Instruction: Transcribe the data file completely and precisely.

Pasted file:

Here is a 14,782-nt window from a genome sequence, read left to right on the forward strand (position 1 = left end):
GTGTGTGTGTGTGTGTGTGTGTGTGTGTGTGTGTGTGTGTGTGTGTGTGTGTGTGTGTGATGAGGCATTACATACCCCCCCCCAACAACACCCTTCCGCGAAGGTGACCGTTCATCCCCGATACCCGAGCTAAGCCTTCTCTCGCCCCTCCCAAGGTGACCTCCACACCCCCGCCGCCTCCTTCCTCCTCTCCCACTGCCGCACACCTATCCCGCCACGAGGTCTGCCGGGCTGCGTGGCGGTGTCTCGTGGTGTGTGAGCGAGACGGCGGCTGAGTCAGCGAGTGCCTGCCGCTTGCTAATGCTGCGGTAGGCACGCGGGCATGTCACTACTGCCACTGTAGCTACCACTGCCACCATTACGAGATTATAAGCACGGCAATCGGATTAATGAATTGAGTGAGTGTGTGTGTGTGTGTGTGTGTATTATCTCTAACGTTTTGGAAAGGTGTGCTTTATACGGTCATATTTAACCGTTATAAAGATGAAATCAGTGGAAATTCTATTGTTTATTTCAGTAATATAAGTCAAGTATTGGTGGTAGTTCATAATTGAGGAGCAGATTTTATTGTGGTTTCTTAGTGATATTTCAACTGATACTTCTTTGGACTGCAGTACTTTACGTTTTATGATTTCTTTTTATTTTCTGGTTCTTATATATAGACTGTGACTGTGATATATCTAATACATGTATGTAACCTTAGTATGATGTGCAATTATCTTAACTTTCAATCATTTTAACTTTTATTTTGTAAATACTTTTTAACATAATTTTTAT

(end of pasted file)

Here is a 14,782-nt window from a genome sequence, read left to right on the forward strand (position 1 = left end):
GTGTGTGTGTGTGTGTGTGTGTGTGTGTGTGTGTGTGTGTGTGTGTGTGTGTGTGTGTGATGAGGCATTACATACCCCCCCCCAACAACACCCTTCCGCGAAGGTGACCGTTCATCCCCGATACCCGAGCTAAGCCTTCTCTCGCCCCTCCCAAGGTGACCTCCACACCCCCGCCGCCTCCTTCCTCCTCTCCCACTGCCGCACACCTATCCCGCCACGAGGTCTGCCGGGCTGCGTGGCGGTGTCTCGTGGTGTGTGAGCGAGACGGCGGCTGAGTCAGCGAGTGCCTGCCGCTTGCTAATGCTGCGGTAGGCACGCGGGCATGTCACTACTGCCACTGTAGCTACCACTGCCACCATTACGAGATTATAAGCACGGCAATCGGATTAATGAATTGAGTGAGTGTGTGTGTGTGTGTGTGTGTATTATCTCTAACGTTTTGGAAAGGTGTGCTTTATACGGTCATATTTAACCGTTATAAAGATGAAATCAGTGGAAATTCTATTGTTTATTTCAGTAATATAAGTCAAGTATTGGTGGTAGTTCATAATTGAGGAGCAGATTTTATTGTGGTTTCTTAGTGATATTTCAACTGATACTTCTTTGGACTGCAGTACTTTACGTTTTATGATTTCTTTTTATTTTCTGGTTCTTATATATAGACTGTGACTGTGATATATCTAATACATGTATGTAACCTTAGTATGATGTGCAATTATCTTAACTTTCAATCATTTTAACTTTTATTTTGTAAATACTTTTTAACATAATTTTTAT